GAINESVILLE - Florida coach Urban Meyer seems to have it figured out. His teams have a combined record of 26-3, a winning percentage of 89.7 percent, when having more than one week to prepare for a game.
Perhaps the biggest shocker was in the 2006 BCS national title game, a 41-14 win against Ohio State. The Gators (12-1) meet Oklahoma (12-1) on Jan. 8 for this year's national championship in Miami.
By the time they take the field for the kickoff at approximately 8 p.m. it will have been more than a month since both teams last played - winning conference titles last Saturday.
The break can be looked at it two different ways. It's time to rest and recover from the long season. Or it's too long of a wait and a team's momentum can be lost.
How each team handles that massive break will be a key element in who wins.
"I think that's one of the challenges of preparing for a bowl game,'' Meyer said. "You always have too much time on your hands, especially when it gets near Christmas time."
The game plan for Oklahoma won't go in until after that. Recruiting also has to take up some of that time to protect the future. National signing day is in early February.
Meyer said Florida will spend the next couple of weeks getting back to basics - blocking and tackling and working on basic plays.
"I think when you sit back and you watch bowl teams play, you can see a lot of times ball security fails, a lot of penalties, very poor tackling,'' Meyer said.
That means UF will be doing a lot of the drills in December it did in August.
"We spend the first week and a half on just nothing but fundamentals and just base stuff before we get knee deep in the game planning,'' Meyer said.
Aside of allowing a team to get sloppy, there's the other factor.
"The second thing you have to be careful of is injuries and right now we are a banged up team and how much scrimmage work we're going to do, we're going to have to figure that out,'' he said.
Sooners coach Bob Stoops admits he's still looking for that perfect formula as well. Oklahoma has lost its last four BCS games.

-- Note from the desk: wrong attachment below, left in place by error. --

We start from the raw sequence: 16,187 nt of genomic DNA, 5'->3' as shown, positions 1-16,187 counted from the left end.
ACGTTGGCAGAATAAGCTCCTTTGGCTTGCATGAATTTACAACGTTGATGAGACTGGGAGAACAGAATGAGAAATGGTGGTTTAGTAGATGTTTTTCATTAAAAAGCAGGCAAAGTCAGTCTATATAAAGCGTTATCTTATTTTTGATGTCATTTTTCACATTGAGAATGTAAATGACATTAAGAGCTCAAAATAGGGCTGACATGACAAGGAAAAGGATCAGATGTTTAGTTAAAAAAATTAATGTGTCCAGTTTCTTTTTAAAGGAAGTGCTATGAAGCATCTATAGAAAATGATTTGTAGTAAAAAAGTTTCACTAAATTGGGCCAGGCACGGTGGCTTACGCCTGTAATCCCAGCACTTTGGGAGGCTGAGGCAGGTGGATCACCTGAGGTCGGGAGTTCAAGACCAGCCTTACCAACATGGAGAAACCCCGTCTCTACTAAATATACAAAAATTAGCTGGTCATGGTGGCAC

"There' no magic to it,'' he confessed. "But just because you change some things doesn't mean you are going to play better. In the end, how you execute, how you play, how you are prepared to play, that's what gets it done for you. In the end, just because you change some things up doesn't guarantee any success.
"Obviously we'll make some adjustments, do what we feel is right as far as scheduling and how we prepare. We'll work hard at it. But again, I don't know that we haven't done that other years. I believe we have. In the end, you get a chance to play, you have to be at your best when you get out there.''
Stoops won the national title in 2000. So it's not like he's never had a plan that worked well. It's just a matter of finding what works with different teams. Like Meyer, he plans to work on fundamentals the next couple of weeks and, with a defensive unit that has been banged up, give people time to get healthy.
"I think there's a fine line between how much you do,'' Stoops said. "You have a lot of time, you don't want to do too much. You don't want to get away from what's been good for you. Everybody has a few wrinkles. But you want to manage them and make sure it's not too many.''
Both coaching staffs will use every free hour in the film room studying the other team and looking for an edge. It's a coach's version of homework.
"I think all teams are different in what they do and it will take some time to study them, to get a feel for (Florida's team),'' Stoops said.